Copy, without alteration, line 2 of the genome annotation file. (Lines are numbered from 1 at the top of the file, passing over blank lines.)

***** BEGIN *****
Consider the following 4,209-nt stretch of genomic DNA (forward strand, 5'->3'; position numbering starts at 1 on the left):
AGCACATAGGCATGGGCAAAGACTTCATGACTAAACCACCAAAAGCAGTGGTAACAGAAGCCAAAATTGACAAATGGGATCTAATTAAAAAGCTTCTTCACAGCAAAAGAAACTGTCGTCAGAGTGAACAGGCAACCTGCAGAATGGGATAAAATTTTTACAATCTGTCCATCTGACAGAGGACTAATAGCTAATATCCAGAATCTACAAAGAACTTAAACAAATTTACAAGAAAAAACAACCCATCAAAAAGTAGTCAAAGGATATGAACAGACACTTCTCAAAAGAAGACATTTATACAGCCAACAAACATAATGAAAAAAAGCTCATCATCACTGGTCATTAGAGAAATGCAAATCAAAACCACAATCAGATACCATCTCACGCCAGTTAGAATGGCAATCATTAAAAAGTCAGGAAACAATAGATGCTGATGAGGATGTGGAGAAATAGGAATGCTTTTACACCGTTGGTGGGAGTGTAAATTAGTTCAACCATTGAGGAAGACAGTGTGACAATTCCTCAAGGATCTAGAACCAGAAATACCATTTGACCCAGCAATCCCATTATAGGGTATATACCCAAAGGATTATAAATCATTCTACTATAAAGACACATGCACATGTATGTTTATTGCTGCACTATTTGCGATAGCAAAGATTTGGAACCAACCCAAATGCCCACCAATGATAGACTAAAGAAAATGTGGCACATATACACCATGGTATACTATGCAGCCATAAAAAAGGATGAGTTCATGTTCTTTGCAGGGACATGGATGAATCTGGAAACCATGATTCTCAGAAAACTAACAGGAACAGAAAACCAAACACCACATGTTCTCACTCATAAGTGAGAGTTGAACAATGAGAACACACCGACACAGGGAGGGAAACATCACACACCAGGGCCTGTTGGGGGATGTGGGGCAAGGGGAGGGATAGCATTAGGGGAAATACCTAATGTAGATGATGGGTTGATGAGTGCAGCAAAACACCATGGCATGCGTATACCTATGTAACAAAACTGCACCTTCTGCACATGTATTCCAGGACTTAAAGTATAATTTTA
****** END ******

AGCACATAGGCATGGGCAAAGACTTCATGACTAAACCACCAAAAGCAGTGGTAACAGAAGCCAAAATTGACAAATGGGATCTAATTAAAAAGCTTCTTCACAGCAAAAGAAACTGTCGTCAGAGTGAACAGGCAACCTGCAGAATGGGATAAAATTTTTACAATCTGTCCATCTGACAGAGGACTAATAGCTAATATCCAGAATCTACAAAGAACTTAAACAAATTTACAAGAAAAAACAACCCATCAAAAAGTAGTCAAAGGATATGAACAGACACTTCTCAAAAGAAGACATTTATACAGCCAACAAACATAATGAAAAAAAGCTCATCATCACTGGTCATTAGAGAAATGCAAATCAAAACCACAATCAGATACCATCTCACGCCAGTTAGAATGGCAATCATTAAAAAGTCAGGAAACAATAGATGCTGATGAGGATGTGGAGAAATAGGAATGCTTTTACACCGTTGGTGGGAGTGTAAATTAGTTCAACCATTGAGGAAGACAGTGTGACAATTCCTCAAGGATCTAGAACCAGAAATACCATTTGACCCAGCAATCCCATTATAGGGTATATACCCAAAGGATTATAAATCATTCTACTATAAAGACACATGCACATGTATGTTTATTGCTGCACTATTTGCGATAGCAAAGATTTGGAACCAACCCAAATGCCCACCAATGATAGACTAAAGAAAATGTGGCACATATACACCATGGTATACTATGCAGCCATAAAAAAGGATGAGTTCATGTTCTTTGCAGGGACATGGATGAATCTGGAAACCATGATTCTCAGAAAACTAACAGGAACAGAAAACCAAACACCACATGTTCTCACTCATAAGTGAGAGTTGAACAATGAGAACACACCGACACAGGGAGGGAAACATCACACACCAGGGCCTGTTGGGGGATGTGGGGCAAGGGGAGGGATAGCATTAGGGGAAATACCTAATGTAGATGATGGGTTGATGAGTGCAGCAAAACACCATGGCATGCGTATACCTATGTAACAAAACTGCACCTTCTGCACATGTATTCCAGGACTTAAAGTATAATTTTA